Monday, March 1, 2010

Media Night

I was originally going to post this in a series of Facebook statuses, but since I haven't done a post here in a while, I thought it might make an interesting experiment in live-blogging. (Yes, I know that's not what live-blogging means. And yes, I know that I said I wouldn't blog about comp stuff. Look, it was either this or a post on the Aero Chunky bar, okay? And I've got to save something for sweeps week.)
Person of Consequence welcomes everyone to another round of "I'm finishing this book before I go to bed, dammit." This evening's challenger is "The New Media Reader," by editors Noah Wardrip-Fruin and Nick Montfort.
7:43 pm. Currently, I'm on page 635 of 800, with an essay by Bill Nichols. It seems like he's trying to update Walter Benjamin's "The Work of Art in the Age of Mechanical Reproduction." And by "seems," I mean, "that's explicitly what he says he's doing," and the title is also a fair give-away: "The Work of Culture in the Age of Cybernetic Systems." Benjamin essentially said that artwork was originally imbued with an aura of authenticity, but that aura vanishes in the age of mechanical reproduction, especially with technology like the cinema and the camera. Nichols is expanding this idea to the computer, with an emphasis on Baudrillard's concept of simulation and psychoanalytic ideas like the masculine gaze and object fetishization.

8:13 Half an hour, and I've finished the essay and made it 8 pages. This bodes poorly.
Nichols actually covers a lot of the ground that, a few years later, Hayles will be covering in "How We Became Posthuman." They both place emphasis on the cyborg, on abstract/material, on blurring computer and life. Hayles gives a less homogeneous, more sustained view of cybernetics, though. Next: supper, (banana red pepper mushroom pizza) then Lynn Hershman's "The Fantasy Beyond Control."

8:41. Tasty, but slight. (The essay, not the food.) Hershman, a digital instillation artist briefly describes some of her works and what she wants to do next. Basically, she uses interactive systems to require the viewer to make choices that reveal his or her engagement with media. p 649, reached. Next up: Pelle Ehn and Morten Kyng on "Cardboard Computers."

9:18. Ehn and Kyng consider the use of the mock-up, and what happens when you make the transition from a cardboard mock-up to a computer model. Coming at it from entirely practical considerations, they reach a conclusion similar to Nichols: the computer blurs the line between model (or mock-up, or simulation) and actual product. The application of Wittgenstein language games seems to work well in this context, and there's a nice "unifying power of computers" sort of rhetoric. I like the idea of the mock-up: it's basically a physical, material object whose only resemblance to the abstract product may be the way we choose to perceive it.
Next: A trip to the other side of Star Wars' past with "The Lesson of Lucasfilm's Habitat" by Chip Morningstar and F. Randall Farmer. p 663, and counting.

10:06. Where the hell did that 45 minutes go??? Okay: Habitat. It's essentially an early example of a MMOG, played with all the computational power a Commodore 64 can offer. Which is basically equivalent to your average modern microwave. Two of the designers here comment on their experiences with it, and how they were constantly surprised by what the users came up with. This is the first essay in the book that really moves from the one user, one computer model to the more modern conception of cyberspace. And what's really interesting is that the designers explicitly say that for cyberspace games, the implementation platform is unimportant. Of course, they have an economic reason for stating that; they really want to convince people that cyberspace can be reached on Commodore 64s rather than virtual reality goggles or something. But still, it's the sort of declaration that makes a McLuhanite howl in fury. As things become more abstract (ie., the move from the personal computer in front of you into cyberspace), I think it becomes easier and more convenient to forget the technology involved. And that's page 679. Next up, an excerpt from Jay Bolter's "Writing Space."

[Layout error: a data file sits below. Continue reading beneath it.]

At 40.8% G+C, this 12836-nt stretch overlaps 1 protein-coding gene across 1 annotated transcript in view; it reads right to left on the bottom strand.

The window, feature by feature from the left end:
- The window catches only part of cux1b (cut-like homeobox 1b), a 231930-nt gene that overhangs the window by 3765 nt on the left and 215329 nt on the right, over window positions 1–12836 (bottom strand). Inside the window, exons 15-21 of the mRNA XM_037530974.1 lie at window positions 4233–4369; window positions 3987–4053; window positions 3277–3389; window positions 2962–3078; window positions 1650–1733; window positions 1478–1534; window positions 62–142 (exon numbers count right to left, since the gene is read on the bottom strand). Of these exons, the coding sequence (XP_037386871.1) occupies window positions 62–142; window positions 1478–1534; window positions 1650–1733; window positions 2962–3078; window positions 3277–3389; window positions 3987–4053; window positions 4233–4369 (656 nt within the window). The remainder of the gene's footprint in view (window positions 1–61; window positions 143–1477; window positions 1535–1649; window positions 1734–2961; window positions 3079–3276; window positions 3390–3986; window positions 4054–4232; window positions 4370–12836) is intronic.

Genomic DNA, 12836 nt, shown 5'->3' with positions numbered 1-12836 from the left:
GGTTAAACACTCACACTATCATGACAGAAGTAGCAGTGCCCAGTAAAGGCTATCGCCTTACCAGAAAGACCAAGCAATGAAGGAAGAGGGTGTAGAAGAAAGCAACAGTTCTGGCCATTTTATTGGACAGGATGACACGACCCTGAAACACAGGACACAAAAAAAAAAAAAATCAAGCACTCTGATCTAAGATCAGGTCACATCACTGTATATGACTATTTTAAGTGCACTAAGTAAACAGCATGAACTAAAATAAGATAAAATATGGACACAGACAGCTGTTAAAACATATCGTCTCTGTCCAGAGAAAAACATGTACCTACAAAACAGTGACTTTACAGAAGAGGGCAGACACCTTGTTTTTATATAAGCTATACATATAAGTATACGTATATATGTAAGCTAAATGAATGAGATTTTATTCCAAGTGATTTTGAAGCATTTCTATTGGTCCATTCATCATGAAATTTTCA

10:38. Ok, that's better time. Bolter basically follows the same pattern here that he did in his book with Grusin, "Remediation": he states his theory, then demonstrates it through a series of mediating (pun intended examples). In this case, the theory is that "our writing space has been a hybrid of verbal and pictorial elements" since at least the ancient Greeks, and he goes on to prove it. He starts with the basic element, letters, then moves on to consider the basic form of the electronic page; pictures in text from the illuminated medieval manuscript to the computer form; diagrammatic space, that is, a codified, labeled picture; and the closely related numbering space. It's a book I'm clearly going to have to read for my larger dissertation. And that's page 691. Next up, Stuart Moulthrop, and "You Say You Want a Revolution?". I like that the editors parse the title for the headings: "You Want a Revolution." Yeah, that means the same thing.

11:24 pm. No... how did? Gah. Another 45 minute interval. Okay, quickly: Moulthrop's big question is what a digital revolution would mean, and if we're capable of it. He considers the revolutionary ability of hypertext under the McLuhan Laws of Media: What does it enhance, what does it render obsolete, what does it retrieve that was obsolete, and what does it produce or become when taken to its limits? Hypertext, he declares, renders TV obsolete. Well, in terms of the Internet it certainly does; I watch nearly all my shows online these days, and my TV is a conduit for my Xbox. And, more controversially, hypertext performs a recursion on literacy, which means it brings it back, but different. That's a description that gives him a suspicious amount of wiggling room. And I think he gets a little caught up in his revolution; though a little more skeptical than some of his predecessors, it basically falls into the other direction: if it's not utopia, it's dystopia. Anyway, p 705. Next up: Robert Coover's "The End of Books." No recursion, then?